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April 18, 2017



Thanks, Dani, for this response. I see now that your main point was not about compensation at all, but about insulation from certain types of competition. You distinguish trade winners and losers from others on the basis of the normative or political attractiveness of allowing people to “lose” due to what you, provocatively, call “social dumping.” Of course, one person’s social dumping is another’s legitimate diversity of social contract. When you say that some trade “violates norms embodied in our institutional arrangements,” you seem to be suggesting that, for trade to take place, others must accept our institutional arrangements. My first question is the empirical one: does trade from low regulation countries cause reduction of our regulation? I have not looked at the regulatory competition literature for years, but last time I looked there was little evidence of a race to the bottom in labor rights or environmental protection. If that is still true, what is the problem with social dumping? In other words, is it true, as you suggest, that domestic social bargains are being undermined “through the back door?”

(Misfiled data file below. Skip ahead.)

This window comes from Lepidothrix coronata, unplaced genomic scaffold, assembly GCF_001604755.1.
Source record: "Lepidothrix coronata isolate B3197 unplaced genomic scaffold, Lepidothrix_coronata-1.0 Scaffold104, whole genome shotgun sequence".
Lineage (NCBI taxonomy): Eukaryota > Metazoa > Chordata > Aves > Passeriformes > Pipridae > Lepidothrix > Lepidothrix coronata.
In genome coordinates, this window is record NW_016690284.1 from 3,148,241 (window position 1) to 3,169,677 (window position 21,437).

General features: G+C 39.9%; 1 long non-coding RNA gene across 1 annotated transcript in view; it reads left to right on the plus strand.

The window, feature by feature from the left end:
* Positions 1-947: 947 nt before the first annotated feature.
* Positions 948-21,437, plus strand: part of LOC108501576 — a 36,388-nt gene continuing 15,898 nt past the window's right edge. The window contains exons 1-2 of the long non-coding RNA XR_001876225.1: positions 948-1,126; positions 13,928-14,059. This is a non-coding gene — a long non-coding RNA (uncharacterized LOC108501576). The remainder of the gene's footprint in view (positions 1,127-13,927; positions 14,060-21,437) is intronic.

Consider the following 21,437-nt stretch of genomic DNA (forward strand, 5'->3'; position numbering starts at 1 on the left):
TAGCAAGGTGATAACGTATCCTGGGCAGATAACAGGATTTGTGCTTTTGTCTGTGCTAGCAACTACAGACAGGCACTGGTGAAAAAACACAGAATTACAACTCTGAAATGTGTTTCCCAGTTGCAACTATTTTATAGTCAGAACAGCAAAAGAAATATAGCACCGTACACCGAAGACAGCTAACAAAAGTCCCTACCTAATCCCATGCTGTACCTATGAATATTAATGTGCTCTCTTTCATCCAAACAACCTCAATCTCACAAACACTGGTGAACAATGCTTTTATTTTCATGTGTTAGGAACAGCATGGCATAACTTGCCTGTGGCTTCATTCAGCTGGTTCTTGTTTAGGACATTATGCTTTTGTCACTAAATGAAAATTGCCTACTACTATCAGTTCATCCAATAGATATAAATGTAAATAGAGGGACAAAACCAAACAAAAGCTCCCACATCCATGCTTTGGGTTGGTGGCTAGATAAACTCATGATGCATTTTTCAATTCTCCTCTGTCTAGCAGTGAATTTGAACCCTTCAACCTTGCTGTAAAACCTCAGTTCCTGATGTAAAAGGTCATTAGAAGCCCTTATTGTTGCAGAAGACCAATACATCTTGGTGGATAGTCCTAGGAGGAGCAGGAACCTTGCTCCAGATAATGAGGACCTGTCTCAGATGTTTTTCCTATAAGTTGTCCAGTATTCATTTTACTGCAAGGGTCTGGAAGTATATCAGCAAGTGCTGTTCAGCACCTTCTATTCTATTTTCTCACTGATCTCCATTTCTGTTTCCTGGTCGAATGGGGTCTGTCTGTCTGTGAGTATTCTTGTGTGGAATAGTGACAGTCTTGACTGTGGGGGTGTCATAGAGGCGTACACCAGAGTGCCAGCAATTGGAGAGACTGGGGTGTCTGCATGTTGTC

Second, I am unsure why political will should not be deployed to protect the social bargains directly, rather than to try to do so indirectly through trade barriers, and with inevitable substantial errors if our experience with dumping, subsidies, and safeguards is any guide.

But the main question, which would be important to answer even if there is a significant race to the bottom, is whether insulation from competition is the right response at all to institutional diversity. Within the U.S. federal system, we in theory and practice address interstate diversity that has excessive externalities not by blocking interstate commerce, but by legislating at the federal level. Of course, the international system has markedly less legislative capacity than most countries, but in important areas it has had some success. And it is a system that, with all its limits and opportunities for exercise of power does not in theory insist on imposing our institutional arrangements on others. Best, Joel


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